The fact that ransomware and cyberattacks have become increasingly prevalent is common knowledge, and this has raised greater awareness of the need for effective data protection. However, ransomware and other data breaches are not the only concern for businesses. Protecting data is essential, but managing it is equally important. This is to not only prevent data from falling into the wrong hands, but to ensure that organisations are compliant with a growing body of legislation and to enable them to fully leverage the value of data for analytics and to drive business insight.
Data is sensitive
One does not have to look hard to find examples of high-profile data breaches, both in South Africa and across the globe. One of the most publicised breaches in recent years occurred in late May 2020, when credit bureau TransUnion discovered that an unauthorised third party had gained access to its systems and had downloaded a large amount of personal data.
This breach exposed the confidential data of over a million South Africans, with information including ID numbers, financial details, and phone numbers leaked into the public domain. A comprehensive cybersecurity strategy must include data protection, to prevent this sort of attack from causing the extent of damage that it did, as the consequences can be significant.
From loss of customer trust and damage to reputation, to compliance fines and the financial impact of recovering from a breach, no business can afford to be the victim of such an attack. However, the goal should not be just data protection in isolation, but data management as a holistic concept. This is key to effectively safeguarding information while ensuring it can also be leveraged for business value.
Data is valuable
When it comes to data, the lifeblood of the digital organisation, several important factors need to be considered as part of an overall data management strategy. Data that is not available for analysis is not adding business value, and poor quality data can lead to inaccurate insights, bad decisions and wasted resources, while data that is not governed is a compliance risk. Furthermore, data that is siloed can prevent organisations from having a complete and accurate picture of information across various platforms and applications throughout the enterprise. And, data that is not managed effectively throughout its lifecycle can result in faulty insight, increased risk and inflated storage costs, among other business challenges.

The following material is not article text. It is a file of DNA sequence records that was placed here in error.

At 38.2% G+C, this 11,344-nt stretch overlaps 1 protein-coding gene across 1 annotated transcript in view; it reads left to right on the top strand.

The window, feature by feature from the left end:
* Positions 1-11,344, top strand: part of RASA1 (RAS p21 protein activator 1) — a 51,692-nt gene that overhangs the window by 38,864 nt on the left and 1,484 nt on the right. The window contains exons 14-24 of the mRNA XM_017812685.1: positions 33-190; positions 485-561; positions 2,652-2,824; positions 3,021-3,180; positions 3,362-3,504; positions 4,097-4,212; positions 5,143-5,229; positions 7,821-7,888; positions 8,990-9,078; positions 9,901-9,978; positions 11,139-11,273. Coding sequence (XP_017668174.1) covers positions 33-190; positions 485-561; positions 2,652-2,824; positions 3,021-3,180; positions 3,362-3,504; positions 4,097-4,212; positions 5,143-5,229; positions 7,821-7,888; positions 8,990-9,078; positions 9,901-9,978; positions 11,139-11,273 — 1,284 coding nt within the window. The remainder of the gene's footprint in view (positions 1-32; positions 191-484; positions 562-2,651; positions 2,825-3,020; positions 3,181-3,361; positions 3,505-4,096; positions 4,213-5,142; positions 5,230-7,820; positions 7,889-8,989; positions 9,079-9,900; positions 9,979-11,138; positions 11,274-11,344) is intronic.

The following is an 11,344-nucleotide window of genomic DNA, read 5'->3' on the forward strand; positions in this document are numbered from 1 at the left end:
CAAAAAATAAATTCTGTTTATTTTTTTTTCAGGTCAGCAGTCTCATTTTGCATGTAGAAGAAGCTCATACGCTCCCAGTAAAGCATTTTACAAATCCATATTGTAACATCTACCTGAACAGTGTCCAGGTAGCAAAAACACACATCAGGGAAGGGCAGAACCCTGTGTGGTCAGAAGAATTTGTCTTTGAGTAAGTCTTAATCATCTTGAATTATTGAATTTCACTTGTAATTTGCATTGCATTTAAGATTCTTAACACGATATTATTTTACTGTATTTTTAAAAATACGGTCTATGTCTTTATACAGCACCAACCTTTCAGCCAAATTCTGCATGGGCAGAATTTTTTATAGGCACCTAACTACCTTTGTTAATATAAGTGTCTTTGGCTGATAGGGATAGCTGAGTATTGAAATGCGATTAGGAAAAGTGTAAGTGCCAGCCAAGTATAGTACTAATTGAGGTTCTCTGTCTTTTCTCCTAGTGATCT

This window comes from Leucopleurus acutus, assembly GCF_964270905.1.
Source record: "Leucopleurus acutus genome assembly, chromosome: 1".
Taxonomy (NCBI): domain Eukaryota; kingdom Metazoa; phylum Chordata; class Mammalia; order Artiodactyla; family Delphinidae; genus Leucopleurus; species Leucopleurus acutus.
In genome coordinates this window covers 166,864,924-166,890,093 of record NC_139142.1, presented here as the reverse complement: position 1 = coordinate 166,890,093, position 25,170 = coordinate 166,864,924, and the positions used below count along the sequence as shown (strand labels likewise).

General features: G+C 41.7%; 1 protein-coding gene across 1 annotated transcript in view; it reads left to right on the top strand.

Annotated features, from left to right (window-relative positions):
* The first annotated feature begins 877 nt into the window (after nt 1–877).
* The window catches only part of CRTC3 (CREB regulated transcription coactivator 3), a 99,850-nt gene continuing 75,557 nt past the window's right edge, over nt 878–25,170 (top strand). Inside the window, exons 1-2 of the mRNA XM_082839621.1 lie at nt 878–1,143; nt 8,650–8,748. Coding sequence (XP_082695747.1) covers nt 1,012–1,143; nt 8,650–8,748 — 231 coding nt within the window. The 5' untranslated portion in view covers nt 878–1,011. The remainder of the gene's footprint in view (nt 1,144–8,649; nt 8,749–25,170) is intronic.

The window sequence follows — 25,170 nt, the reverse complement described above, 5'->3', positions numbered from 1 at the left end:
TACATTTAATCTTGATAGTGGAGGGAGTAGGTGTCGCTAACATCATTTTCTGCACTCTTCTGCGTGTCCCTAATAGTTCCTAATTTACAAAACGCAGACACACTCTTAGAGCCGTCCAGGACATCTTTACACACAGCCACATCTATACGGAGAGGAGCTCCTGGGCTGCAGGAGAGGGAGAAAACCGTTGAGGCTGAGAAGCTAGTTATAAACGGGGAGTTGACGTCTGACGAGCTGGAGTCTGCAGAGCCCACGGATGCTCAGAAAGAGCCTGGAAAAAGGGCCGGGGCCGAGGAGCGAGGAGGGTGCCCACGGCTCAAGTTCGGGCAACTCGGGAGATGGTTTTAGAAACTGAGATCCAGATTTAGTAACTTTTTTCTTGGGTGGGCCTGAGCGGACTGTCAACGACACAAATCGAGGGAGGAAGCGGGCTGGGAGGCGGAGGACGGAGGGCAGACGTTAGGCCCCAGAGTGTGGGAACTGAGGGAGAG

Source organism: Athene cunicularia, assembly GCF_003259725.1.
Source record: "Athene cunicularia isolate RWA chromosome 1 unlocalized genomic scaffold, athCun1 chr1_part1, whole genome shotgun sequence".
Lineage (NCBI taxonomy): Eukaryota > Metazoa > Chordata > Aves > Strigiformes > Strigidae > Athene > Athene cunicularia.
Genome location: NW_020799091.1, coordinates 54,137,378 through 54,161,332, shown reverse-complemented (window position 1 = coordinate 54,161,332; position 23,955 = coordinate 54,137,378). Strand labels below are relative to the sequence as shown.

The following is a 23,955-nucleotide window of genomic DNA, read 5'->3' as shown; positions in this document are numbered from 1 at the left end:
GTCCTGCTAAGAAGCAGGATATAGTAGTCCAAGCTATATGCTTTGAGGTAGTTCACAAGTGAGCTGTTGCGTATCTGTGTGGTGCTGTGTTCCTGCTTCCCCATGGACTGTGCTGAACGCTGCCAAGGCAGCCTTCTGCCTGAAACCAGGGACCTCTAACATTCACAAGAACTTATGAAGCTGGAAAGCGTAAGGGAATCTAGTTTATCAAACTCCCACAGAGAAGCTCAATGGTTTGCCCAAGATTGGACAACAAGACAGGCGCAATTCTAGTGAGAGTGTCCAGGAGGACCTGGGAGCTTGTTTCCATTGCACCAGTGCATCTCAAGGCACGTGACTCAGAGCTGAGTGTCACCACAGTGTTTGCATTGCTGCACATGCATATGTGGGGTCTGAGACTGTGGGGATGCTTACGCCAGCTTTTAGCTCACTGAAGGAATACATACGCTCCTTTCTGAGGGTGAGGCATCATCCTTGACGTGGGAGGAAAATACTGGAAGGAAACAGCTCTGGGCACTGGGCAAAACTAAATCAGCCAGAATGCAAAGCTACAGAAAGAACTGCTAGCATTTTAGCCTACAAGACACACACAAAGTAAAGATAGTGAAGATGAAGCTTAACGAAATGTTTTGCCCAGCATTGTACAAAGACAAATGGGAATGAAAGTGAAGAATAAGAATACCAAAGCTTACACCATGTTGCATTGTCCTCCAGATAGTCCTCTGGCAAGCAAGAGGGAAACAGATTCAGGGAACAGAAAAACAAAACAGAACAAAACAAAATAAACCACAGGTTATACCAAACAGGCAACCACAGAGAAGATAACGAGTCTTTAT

An effective data management strategy should therefore include data quality, to ensure that data is accurate, complete, and consistent; data governance to ensure that policies, procedures and standards are established around data; and data integration, to create a unified view of information. Data management should also incorporate data lifecycle management, from creation to deletion, including archiving data, preserving data for historical purposes, and securely disposing of data that is no longer needed.
Data needs to be managed holistically
While data protection is an essential part of data management, it is just one aspect of the broader data management discipline. Data needs to be collected, processed, stored, and analysed in a way that is secure, efficient, and compliant, not only to protect against ransomware and data breaches, but to ensure that the value of data can be leveraged to its greatest extent.
However, using multiple point solutions to achieve this adds a layer of cost and complexity that can erode the benefits. A single, holistic data management strategy ensures consistency across data management processes to reduce errors and improve the accuracy and reliability of the data. In addition, a comprehensive solution that integrates with other systems and tools can help streamline data management processes and eliminate the need for multiple tools. A single provider also reduces the costs associated with managing multiple systems and tools, offers improved service and support, and delivers enhanced security through an integrated, comprehensive data management process. This can help reduce the risk of data breaches and other security threats, while enhancing all other elements of data management as a whole.